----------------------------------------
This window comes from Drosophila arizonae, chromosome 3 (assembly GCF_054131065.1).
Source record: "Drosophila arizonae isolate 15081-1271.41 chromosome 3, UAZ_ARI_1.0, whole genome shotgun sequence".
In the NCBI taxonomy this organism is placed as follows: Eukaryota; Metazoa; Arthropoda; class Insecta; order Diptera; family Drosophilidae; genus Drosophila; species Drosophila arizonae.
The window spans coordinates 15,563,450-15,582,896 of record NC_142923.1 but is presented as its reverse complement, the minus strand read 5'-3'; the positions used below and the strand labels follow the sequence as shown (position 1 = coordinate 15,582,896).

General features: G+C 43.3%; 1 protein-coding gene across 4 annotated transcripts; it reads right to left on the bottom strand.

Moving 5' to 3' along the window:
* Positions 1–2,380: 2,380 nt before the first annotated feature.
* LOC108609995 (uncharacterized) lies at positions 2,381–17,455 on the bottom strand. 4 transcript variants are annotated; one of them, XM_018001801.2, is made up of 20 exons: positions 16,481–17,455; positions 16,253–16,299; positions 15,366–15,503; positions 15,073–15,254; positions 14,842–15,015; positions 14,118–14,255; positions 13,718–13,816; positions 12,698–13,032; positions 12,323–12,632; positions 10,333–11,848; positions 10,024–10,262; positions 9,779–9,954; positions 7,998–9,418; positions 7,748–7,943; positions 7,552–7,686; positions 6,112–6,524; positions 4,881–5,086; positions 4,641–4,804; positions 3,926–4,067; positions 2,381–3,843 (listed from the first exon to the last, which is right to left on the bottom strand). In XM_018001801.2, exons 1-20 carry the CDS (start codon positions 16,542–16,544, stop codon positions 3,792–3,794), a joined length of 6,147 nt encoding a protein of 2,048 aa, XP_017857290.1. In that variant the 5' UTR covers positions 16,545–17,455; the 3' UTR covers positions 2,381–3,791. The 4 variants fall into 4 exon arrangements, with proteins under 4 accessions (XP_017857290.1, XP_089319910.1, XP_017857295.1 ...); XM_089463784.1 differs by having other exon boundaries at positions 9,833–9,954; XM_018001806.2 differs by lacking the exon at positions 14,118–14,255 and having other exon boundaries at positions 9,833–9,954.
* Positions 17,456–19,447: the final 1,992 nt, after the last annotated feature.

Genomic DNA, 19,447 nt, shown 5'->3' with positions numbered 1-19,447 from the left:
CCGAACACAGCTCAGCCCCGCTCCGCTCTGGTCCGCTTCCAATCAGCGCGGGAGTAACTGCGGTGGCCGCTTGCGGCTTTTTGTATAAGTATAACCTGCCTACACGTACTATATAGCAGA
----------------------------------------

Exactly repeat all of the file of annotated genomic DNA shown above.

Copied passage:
This window comes from Drosophila arizonae, chromosome 3 (assembly GCF_054131065.1).
Source record: "Drosophila arizonae isolate 15081-1271.41 chromosome 3, UAZ_ARI_1.0, whole genome shotgun sequence".
In the NCBI taxonomy this organism is placed as follows: Eukaryota; Metazoa; Arthropoda; class Insecta; order Diptera; family Drosophilidae; genus Drosophila; species Drosophila arizonae.
The window spans coordinates 15,563,450-15,582,896 of record NC_142923.1 but is presented as its reverse complement, the minus strand read 5'-3'; the positions used below and the strand labels follow the sequence as shown (position 1 = coordinate 15,582,896).

General features: G+C 43.3%; 1 protein-coding gene across 4 annotated transcripts; it reads right to left on the bottom strand.

Moving 5' to 3' along the window:
* Positions 1–2,380: 2,380 nt before the first annotated feature.
* LOC108609995 (uncharacterized) lies at positions 2,381–17,455 on the bottom strand. 4 transcript variants are annotated; one of them, XM_018001801.2, is made up of 20 exons: positions 16,481–17,455; positions 16,253–16,299; positions 15,366–15,503; positions 15,073–15,254; positions 14,842–15,015; positions 14,118–14,255; positions 13,718–13,816; positions 12,698–13,032; positions 12,323–12,632; positions 10,333–11,848; positions 10,024–10,262; positions 9,779–9,954; positions 7,998–9,418; positions 7,748–7,943; positions 7,552–7,686; positions 6,112–6,524; positions 4,881–5,086; positions 4,641–4,804; positions 3,926–4,067; positions 2,381–3,843 (listed from the first exon to the last, which is right to left on the bottom strand). In XM_018001801.2, exons 1-20 carry the CDS (start codon positions 16,542–16,544, stop codon positions 3,792–3,794), a joined length of 6,147 nt encoding a protein of 2,048 aa, XP_017857290.1. In that variant the 5' UTR covers positions 16,545–17,455; the 3' UTR covers positions 2,381–3,791. The 4 variants fall into 4 exon arrangements, with proteins under 4 accessions (XP_017857290.1, XP_089319910.1, XP_017857295.1 ...); XM_089463784.1 differs by having other exon boundaries at positions 9,833–9,954; XM_018001806.2 differs by lacking the exon at positions 14,118–14,255 and having other exon boundaries at positions 9,833–9,954.
* Positions 17,456–19,447: the final 1,992 nt, after the last annotated feature.

Genomic DNA, 19,447 nt, shown 5'->3' with positions numbered 1-19,447 from the left:
CCGAACACAGCTCAGCCCCGCTCCGCTCTGGTCCGCTTCCAATCAGCGCGGGAGTAACTGCGGTGGCCGCTTGCGGCTTTTTGTATAAGTATAACCTGCCTACACGTACTATATAGCAGA